Raynaud's phenomenon is the term used to describes episodic vasospasm of the digital vasculature in response to cold exposure and/or emotional distress. The majority of people with Raynaud's phenomenon have primary (idiopathic) Raynaud's phenomenon which is 'benign' in that it does not progress to irreversible digital ischaemia, and is not associated with any underlying disease. Conversely, when Raynaud's phenomenon is secondary to an underlying disease/condition (for example to a systemic sclerosis-spectrum disorder), it can be severe, sometimes progressing to digital ulceration and/or gangrene. Raynaud's phenomenon is often the presenting feature of connective tissue disease and therefore provides a window of opportunity for early diagnosis.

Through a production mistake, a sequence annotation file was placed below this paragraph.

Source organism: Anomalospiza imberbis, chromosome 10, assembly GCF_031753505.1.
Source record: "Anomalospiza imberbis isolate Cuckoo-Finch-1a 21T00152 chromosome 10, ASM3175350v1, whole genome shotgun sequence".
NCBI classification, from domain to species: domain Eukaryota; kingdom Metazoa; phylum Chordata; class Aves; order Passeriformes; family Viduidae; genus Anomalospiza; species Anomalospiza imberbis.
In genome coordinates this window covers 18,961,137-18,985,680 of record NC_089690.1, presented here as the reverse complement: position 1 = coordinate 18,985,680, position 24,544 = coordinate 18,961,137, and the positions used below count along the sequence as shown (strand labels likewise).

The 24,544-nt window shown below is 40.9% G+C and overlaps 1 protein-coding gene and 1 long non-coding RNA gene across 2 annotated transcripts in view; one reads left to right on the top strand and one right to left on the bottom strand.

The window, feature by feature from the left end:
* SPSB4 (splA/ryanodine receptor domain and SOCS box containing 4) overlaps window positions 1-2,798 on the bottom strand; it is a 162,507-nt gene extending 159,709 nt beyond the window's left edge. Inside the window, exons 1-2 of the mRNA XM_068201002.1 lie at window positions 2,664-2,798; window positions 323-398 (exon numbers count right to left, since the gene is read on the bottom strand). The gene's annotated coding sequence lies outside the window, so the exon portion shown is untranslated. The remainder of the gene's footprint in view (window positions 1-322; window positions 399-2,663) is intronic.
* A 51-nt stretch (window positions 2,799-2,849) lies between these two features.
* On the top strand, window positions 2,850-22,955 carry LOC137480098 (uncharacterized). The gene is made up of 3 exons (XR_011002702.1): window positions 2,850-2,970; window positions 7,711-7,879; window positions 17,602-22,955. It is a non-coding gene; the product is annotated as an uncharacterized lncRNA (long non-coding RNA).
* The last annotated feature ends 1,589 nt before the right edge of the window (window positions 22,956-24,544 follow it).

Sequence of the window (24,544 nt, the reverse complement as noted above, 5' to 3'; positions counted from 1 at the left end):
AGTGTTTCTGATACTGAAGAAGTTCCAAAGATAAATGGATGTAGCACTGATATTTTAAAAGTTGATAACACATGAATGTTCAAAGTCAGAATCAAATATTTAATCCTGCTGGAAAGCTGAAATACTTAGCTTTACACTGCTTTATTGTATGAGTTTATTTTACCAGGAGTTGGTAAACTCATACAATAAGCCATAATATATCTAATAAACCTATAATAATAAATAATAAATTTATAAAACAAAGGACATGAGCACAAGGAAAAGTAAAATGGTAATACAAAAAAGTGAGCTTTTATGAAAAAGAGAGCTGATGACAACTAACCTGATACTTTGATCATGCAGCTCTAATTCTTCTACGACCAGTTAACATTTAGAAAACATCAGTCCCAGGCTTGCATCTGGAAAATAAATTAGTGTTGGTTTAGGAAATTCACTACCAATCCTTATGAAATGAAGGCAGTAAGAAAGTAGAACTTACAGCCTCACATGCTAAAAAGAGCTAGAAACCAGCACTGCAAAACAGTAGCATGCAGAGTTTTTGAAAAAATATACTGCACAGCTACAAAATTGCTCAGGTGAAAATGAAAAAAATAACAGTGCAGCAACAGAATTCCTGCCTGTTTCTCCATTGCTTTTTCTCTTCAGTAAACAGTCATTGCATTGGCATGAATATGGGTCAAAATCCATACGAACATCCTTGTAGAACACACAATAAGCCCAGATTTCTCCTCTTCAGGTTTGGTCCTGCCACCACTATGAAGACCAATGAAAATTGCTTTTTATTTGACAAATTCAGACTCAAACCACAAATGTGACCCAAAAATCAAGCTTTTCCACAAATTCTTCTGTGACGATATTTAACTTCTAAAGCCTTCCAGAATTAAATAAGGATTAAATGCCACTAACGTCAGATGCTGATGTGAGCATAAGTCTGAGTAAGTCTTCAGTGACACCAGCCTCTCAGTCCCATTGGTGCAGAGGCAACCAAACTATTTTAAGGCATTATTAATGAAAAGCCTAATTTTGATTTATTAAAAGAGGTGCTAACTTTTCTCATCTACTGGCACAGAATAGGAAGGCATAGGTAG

The first step in management of Raynaud's phenemenon is establishing the diagnosis. Is this primary or secondary Raynaud's, and if secondary, then to what? While a careful history and examination are always the first steps, different laboratory tests and vascular imaging studies can be used to reach the correct diagnosis. This presentation will provide practicing rheumatologists with a practical approach to the diagnosis and assessment of Raynaud's phenomenon, focussing on the diagnostic and prognostic role of vascular imaging (including nailfold capillaroscopy and thermography).
Disclosure of Interest None declared